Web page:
Surviving the fall

Henri starts the day off with the right coffee, the right music and coffee cake to die for

Photo Illustration by Tina Flynn

Dear Henri:

I’ve been finding it hard to get out of bed these days. Sometimes I just pull the down comforter back up under my chin and roll over and go back to sleep. Or watch movies all day. Last Sunday I stayed in bed and watched Some Like It Hot three times in a row. I think I may be depressed. My parents don’t let me visit anymore, and it’s getting darker. Can you help?

Down in Chico

Dear Down:

I know exactly what you mean. I call them the “ber months": September, October, November, December. The days grow short, leaves turn and fall, and an odd sadness hangs just beyond the wisps of smoke curling out of neighbors’ chimneys. Henri himself sometimes has trouble getting out of bed.

Eventually, I do, though—usually by 11, at the very latest. I wrap myself in my heavy bathrobe (flannel floor-length, by Pierre Cardin), stumble to the kitchen and put the coffee on. And if it’s a weekend, I like to cook, which can sometimes turn a dark morning into an afternoon of glorious possibility.

Of course, many were the mornings that L. and I, groggily recovering from late-night clubbing or all-night movie-watching, idled lazily over the Times at one or another of our favorite cafés in the Village, gradually coming to life as the caffeine and sugar found their way into our bloodstreams. We loved chatting up the young baristas and imagining the piercings we couldn’t see.

But these crisp fall mornings, especially living tout seul as I am now, I often stay home and treat myself to a hot and hearty breakfast. A favorite: Henri’s Famous Coffee Cake. To die for, especially with good music, a good newspaper and good coffee.

First things first. You’re going to need a five-CD changer, with shuffle mode, because you want a good three or four hours of continuous music, and once you sit down with your breakfast and the newspaper you want to get up as infrequently as possible. An ideal mix: Abandoned Luncheonette, by Hall and Oats; La Vie en Rose, by Edith Piaf; Kind of Blue, by Miles Davis; Billie Holiday: The Decca Years, Vol. II, or anything with “My Man” on it; Joshua Judges Ruth, by Lyle Lovett; and Judy in Love and Alone, by Judy Garland. Notes: 1) If you’re fortunate enough to own a copy of Ne Me Quitte Pas, by Jacques Brel, substitute it for Joshua Judges Ruth; 2) it’s paramount that you resist temptation, no matter how great, to put on Joni Mitchell, for many reasons.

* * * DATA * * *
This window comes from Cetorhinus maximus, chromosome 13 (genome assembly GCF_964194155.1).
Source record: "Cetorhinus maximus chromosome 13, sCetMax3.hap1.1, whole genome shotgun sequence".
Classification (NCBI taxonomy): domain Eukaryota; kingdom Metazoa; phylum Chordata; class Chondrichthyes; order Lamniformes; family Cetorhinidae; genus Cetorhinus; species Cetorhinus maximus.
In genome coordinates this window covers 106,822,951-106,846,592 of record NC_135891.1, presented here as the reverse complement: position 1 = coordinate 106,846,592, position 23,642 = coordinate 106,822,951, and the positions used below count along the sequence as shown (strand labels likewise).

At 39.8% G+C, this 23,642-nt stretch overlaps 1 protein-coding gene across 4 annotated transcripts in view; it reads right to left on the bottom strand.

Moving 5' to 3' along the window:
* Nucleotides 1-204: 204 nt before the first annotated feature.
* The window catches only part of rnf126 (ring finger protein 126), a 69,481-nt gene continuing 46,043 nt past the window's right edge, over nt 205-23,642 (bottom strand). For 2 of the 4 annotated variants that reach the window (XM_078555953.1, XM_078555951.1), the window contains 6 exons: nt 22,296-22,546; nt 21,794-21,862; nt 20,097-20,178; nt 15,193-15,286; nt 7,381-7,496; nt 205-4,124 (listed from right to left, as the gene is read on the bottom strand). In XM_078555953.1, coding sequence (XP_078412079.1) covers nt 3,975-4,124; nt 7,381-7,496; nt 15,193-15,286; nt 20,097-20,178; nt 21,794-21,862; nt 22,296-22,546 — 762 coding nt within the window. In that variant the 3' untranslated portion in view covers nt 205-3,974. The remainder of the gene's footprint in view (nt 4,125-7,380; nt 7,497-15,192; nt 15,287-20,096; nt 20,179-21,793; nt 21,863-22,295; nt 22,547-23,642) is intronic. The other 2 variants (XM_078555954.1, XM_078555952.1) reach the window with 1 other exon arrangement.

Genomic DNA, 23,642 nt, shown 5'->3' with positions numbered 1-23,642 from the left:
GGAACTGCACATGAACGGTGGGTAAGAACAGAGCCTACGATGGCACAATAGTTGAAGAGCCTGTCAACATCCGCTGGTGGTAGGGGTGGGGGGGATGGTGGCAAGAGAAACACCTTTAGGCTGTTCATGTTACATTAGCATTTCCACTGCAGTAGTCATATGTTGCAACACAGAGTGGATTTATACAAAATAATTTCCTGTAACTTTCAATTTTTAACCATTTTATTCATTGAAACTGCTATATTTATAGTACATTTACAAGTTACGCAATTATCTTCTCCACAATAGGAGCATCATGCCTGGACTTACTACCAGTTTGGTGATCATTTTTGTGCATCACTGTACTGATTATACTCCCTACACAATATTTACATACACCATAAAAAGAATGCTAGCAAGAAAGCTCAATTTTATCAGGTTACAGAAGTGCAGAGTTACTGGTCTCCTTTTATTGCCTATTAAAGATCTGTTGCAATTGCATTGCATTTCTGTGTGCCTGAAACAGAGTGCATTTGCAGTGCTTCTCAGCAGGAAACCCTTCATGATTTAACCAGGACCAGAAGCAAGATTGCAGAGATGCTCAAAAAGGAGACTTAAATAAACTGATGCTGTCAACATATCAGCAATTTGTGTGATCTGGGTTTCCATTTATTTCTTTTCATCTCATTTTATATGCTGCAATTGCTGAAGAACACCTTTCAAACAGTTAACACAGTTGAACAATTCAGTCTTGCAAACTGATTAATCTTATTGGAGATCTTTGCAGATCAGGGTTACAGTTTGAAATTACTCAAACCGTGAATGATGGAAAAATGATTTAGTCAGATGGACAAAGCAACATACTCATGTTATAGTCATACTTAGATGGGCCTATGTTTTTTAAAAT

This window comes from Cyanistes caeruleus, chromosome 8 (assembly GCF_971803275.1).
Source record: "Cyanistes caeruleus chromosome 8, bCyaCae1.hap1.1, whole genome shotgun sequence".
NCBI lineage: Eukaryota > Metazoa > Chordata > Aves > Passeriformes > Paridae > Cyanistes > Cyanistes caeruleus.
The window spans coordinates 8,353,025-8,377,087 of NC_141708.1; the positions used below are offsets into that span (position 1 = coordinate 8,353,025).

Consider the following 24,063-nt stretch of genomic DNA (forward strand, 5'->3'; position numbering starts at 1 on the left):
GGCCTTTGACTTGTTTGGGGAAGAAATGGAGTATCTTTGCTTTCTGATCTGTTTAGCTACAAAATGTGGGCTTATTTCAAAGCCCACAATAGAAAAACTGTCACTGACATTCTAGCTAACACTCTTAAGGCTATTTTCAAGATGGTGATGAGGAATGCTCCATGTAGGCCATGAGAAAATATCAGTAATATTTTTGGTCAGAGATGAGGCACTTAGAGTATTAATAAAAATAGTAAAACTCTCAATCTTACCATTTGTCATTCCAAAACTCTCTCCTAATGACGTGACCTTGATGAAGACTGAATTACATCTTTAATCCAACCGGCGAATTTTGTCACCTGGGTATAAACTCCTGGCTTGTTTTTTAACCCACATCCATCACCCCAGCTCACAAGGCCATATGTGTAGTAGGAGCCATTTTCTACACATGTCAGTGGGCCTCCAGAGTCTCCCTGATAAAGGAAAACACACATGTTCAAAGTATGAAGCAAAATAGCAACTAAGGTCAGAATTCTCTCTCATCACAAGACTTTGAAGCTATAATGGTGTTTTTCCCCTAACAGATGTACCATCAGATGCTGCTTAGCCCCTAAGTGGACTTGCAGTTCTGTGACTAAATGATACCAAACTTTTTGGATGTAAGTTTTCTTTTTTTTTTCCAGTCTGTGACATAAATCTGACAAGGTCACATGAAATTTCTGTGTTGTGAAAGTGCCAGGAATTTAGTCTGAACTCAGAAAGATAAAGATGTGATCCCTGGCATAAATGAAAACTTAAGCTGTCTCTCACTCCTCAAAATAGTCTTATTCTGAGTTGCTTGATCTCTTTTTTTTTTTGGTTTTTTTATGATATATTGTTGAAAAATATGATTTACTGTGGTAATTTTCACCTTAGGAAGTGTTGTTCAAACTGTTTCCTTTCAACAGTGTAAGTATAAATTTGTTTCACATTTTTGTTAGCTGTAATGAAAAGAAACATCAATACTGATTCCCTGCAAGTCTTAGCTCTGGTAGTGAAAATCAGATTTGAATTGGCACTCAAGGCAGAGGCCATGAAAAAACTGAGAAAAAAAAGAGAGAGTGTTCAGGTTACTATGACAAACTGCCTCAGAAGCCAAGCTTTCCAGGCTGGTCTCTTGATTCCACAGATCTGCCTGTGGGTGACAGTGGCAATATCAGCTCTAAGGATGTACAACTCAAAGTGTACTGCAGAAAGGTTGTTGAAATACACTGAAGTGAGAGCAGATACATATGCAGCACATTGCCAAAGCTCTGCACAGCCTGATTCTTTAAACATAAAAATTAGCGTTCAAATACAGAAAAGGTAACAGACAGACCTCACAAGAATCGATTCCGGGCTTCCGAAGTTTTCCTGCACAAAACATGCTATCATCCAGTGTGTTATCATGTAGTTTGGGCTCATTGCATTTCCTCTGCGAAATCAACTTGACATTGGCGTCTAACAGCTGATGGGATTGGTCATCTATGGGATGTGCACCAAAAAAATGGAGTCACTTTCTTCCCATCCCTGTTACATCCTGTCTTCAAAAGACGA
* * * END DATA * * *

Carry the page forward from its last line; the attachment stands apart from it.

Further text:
Next, a good newspaper, which is not as difficult to find in this town as you might think. The New York Times (but of course!) is available at Tower Records downtown, and, although I hate to admit it, I’ve actually been reading the San Francisco Chronicle instead of the Times of late. Quel scandaleux!

Finally, you’ll need good coffee. I’ve found that many of the local coffee shops sell excellent roasted beans, which they’ll grind to your liking. My favorite, though, is Bidwell Perk’s North Beach Italian Roast. I get mine ground for espresso on the courser of the two espresso grinds and make the coffee in a drip cone. Sublime! My physician, the good Dr. Epinards, suggested I watch my cholesterol and encouraged me to use soy milk instead of half-and-half. The gall! Ludicrous.

I’ve also found that, except for the sifting, all of the following can be done while holding a tall flute of good champagne. A votre sante!

Best of luck,

Henri’s Famous Coffee Cake
This supposedly serves six. If you don’t finish it, it’s très bon reheated later or even cold. It’s also Miss Marilyn’s favorite.

1-1/2 cups unbleached all-purpose flour
1/4 teaspoon salt
2 teaspoons baking powder
1/4 cup sugar
1/4 cup butter (softened)
1 egg
2/3 cup milk
3/4 teaspoon grated lemon rind
1/2 teaspoon vanilla
For the topping:
6 tablespoons melted butter
1 cup brown sugar
1 teaspoon cinnamon

Preheat oven to 375

Into large bowl, sift flour, salt, baking powder, and sugar. In separate bowl, mix butter and sugar until creamy; add egg and milk. Add sifted ingredients, then the lemon rind and vanilla. Beat until smooth, and then spread into a greased 9x9-inch pan. Mix together the ingredients for the topping, then drizzle over the batter and bake for about 25 minutes.